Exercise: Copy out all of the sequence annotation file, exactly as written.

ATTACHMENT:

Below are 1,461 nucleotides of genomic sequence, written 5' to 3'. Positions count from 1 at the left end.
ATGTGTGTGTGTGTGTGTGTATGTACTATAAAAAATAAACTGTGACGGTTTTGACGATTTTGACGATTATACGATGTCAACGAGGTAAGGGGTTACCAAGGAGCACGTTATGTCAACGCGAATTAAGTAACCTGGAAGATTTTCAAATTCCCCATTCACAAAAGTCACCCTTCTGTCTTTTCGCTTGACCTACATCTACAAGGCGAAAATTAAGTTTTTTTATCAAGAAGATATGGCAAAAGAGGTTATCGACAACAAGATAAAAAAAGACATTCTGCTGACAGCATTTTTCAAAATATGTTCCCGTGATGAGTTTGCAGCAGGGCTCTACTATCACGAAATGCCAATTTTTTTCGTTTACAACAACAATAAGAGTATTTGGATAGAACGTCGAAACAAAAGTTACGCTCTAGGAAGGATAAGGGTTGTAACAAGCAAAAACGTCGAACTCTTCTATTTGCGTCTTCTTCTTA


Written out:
Below are 1,461 nucleotides of genomic sequence, written 5' to 3'. Positions count from 1 at the left end.
ATGTGTGTGTGTGTGTGTGTATGTACTATAAAAAATAAACTGTGACGGTTTTGACGATTTTGACGATTATACGATGTCAACGAGGTAAGGGGTTACCAAGGAGCACGTTATGTCAACGCGAATTAAGTAACCTGGAAGATTTTCAAATTCCCCATTCACAAAAGTCACCCTTCTGTCTTTTCGCTTGACCTACATCTACAAGGCGAAAATTAAGTTTTTTTATCAAGAAGATATGGCAAAAGAGGTTATCGACAACAAGATAAAAAAAGACATTCTGCTGACAGCATTTTTCAAAATATGTTCCCGTGATGAGTTTGCAGCAGGGCTCTACTATCACGAAATGCCAATTTTTTTCGTTTACAACAACAATAAGAGTATTTGGATAGAACGTCGAAACAAAAGTTACGCTCTAGGAAGGATAAGGGTTGTAACAAGCAAAAACGTCGAACTCTTCTATTTGCGTCTTCTTCTTA